Finance agreements with a debtor company are often
backed by personal guarantees from the directors of the company. If
insolvency proceedings are contemplated to enforce the guarantee,
you need to consider whether you could bring the same action
against the principal debtor. If you can not, your proceedings
against the guarantor might be scuppered.
This was the position in Remblance v Octagon Assets
Ltd, where the debtor’s and guarantor’s obligations were
co-extensive. The claimant, as sole director and shareholder,
guaranteed his company’s obligations under a lease with the
defendant. The company fell into arrears. However, there was a
dispute regarding the property and the company had a pending action
against the defendant for substantial damages. The defendant served
a statutory demand against the claimant as guarantor in relation to
the rent arrears. No demand had been served against the company. It
was common ground that the company could have resisted a demand
served upon it based on the rent arrears under the Insolvency Rules
1986 (IA) s 6.5(4)(a) because of its cross claim.
The claimant argued that it would be unjust to
allow the defendant to proceed against him as guarantor by the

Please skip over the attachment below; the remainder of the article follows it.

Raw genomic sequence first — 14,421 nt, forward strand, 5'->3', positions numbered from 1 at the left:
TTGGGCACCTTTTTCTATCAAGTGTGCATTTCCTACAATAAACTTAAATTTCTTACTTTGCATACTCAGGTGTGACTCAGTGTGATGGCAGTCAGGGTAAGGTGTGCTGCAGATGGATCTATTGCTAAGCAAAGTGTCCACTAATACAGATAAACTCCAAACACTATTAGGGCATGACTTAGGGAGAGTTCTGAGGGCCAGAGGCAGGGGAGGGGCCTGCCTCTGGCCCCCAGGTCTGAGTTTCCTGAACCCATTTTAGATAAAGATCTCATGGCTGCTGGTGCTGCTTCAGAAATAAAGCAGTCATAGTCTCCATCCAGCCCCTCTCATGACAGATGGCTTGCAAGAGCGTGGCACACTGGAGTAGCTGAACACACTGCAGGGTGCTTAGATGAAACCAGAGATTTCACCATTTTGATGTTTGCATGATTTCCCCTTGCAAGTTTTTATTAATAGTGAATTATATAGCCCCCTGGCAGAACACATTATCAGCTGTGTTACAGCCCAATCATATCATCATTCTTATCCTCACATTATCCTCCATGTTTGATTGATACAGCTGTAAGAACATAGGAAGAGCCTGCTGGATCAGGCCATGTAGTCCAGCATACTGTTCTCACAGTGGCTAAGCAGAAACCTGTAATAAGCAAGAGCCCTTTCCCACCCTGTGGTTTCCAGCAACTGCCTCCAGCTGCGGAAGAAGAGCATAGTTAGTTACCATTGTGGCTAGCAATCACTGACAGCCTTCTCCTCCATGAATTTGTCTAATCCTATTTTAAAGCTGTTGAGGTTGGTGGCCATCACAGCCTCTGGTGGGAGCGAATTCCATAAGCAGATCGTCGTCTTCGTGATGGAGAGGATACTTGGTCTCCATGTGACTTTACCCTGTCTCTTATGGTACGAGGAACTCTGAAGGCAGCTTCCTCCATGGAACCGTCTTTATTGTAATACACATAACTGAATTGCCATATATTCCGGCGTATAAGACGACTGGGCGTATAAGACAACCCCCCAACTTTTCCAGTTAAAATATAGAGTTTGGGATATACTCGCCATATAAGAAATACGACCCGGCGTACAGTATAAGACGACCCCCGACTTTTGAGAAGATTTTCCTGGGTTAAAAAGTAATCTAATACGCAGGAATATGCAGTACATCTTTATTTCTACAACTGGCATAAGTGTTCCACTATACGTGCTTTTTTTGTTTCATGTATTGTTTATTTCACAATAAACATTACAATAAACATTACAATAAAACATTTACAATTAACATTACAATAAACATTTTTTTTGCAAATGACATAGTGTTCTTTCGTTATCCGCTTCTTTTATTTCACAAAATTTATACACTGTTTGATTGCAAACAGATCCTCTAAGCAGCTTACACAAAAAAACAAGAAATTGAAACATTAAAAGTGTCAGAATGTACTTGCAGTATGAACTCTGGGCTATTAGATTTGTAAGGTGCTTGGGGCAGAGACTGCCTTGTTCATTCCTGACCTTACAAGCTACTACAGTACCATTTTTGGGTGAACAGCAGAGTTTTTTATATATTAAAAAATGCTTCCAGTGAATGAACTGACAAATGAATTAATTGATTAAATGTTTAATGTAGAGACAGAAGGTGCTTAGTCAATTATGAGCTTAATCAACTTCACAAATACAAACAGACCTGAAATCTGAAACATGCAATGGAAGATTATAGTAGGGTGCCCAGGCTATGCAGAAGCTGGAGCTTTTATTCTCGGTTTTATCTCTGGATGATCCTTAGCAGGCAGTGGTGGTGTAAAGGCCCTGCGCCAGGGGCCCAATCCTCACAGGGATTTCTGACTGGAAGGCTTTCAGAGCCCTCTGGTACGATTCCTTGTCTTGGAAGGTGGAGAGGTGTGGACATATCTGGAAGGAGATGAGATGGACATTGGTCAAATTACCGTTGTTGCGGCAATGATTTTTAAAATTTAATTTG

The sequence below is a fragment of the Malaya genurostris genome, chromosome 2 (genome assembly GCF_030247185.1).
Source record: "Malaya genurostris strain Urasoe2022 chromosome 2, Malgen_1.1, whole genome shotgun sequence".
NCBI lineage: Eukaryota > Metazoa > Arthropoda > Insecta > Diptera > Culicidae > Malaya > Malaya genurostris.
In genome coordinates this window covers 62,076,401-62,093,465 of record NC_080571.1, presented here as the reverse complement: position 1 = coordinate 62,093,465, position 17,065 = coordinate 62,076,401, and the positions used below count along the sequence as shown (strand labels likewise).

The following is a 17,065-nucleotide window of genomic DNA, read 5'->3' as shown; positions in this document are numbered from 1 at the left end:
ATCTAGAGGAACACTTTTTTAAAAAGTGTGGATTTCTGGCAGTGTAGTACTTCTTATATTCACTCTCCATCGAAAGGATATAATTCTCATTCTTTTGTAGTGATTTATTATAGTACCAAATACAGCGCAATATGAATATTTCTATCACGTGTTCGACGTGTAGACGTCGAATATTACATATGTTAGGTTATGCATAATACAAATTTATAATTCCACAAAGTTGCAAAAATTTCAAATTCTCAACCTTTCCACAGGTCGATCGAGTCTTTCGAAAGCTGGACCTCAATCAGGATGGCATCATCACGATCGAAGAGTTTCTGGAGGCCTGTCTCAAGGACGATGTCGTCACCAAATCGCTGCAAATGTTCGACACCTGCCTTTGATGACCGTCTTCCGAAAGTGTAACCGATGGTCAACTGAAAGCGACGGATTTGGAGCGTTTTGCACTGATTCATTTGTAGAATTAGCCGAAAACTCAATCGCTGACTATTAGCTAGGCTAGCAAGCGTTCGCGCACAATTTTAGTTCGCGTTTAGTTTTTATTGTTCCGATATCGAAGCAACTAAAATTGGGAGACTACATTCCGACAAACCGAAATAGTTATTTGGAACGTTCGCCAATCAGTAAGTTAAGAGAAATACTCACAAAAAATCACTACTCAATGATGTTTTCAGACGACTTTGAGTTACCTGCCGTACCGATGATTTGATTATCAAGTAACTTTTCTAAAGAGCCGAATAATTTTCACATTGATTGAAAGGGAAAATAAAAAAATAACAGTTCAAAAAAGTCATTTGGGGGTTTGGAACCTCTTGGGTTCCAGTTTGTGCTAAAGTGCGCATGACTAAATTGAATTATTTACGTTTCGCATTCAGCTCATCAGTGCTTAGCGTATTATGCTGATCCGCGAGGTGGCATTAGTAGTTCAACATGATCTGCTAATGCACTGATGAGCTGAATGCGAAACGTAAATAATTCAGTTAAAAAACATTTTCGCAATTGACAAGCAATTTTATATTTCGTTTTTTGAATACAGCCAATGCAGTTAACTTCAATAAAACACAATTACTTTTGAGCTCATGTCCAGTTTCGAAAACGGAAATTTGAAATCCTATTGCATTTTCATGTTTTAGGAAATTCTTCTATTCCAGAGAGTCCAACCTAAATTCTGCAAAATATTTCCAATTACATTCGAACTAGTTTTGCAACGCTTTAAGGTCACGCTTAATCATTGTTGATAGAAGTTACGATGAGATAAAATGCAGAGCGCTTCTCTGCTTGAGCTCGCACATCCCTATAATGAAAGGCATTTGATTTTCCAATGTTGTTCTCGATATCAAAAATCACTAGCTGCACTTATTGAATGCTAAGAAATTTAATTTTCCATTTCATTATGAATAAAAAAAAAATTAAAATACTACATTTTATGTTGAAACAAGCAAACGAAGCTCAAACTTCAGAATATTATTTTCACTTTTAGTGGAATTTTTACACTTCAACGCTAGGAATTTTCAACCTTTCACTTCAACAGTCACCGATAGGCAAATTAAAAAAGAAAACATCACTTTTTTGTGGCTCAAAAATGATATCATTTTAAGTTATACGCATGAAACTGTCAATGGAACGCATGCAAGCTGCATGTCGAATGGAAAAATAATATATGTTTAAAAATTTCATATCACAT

insolvency route, when it could not pursue that route against the
principal debtor. The claimant claimed the same protection from
bankruptcy as was available to his company.
At first instance, the court had found that, as the
claimant could afford to pay off the debt, and therefore avoid the
consequences of bankruptcy, this was an important factor which
militated against setting aside the statutory demand. The court
considered that this swung the balance of fairness against making
the creditor wait until the debtor’s claim had been decided.
The Court of Appeal, allowing the claimant’s
appeal, held that it could exercise its residual discretion afresh
under s 6.5(4)(d) IA to set the statutory demand aside where
circumstances existed which would make it unjust for the statutory
demand to give rise to bankruptcy consequences.
The claimant’s and his company’s obligations were
co-extensive. The company had a bona fide cross claim for a sum in
excess of the arrears of rent and that would defeat a petition
against it. Justice required that the claimant should be treated in
the same way as the company. It would be unjust not to set the
statutory demand aside as against him.
The fact that the claimant could afford to pay the
debt was not sufficient reason to refuse to set aside the demand
where the principal debtor had good reason not to pay it.
This case shows that attempting to
avoid difficulties in pursuing a principal debtor under a finance
agreement by issuing bankruptcy proceedings against a guarantor is
not necessarily the quickest or most cost-effective route. Where
co-extensive obligations exist and the principal debtor could
defeat such proceedings, the courts will consider it only fair and
just that the guarantor, being only secondarily liable, be placed
in a comparable position.
Greg Standing is a
partner in Wragge & Co LLP’s Finance, Insolvency, Recoveries
and Sales team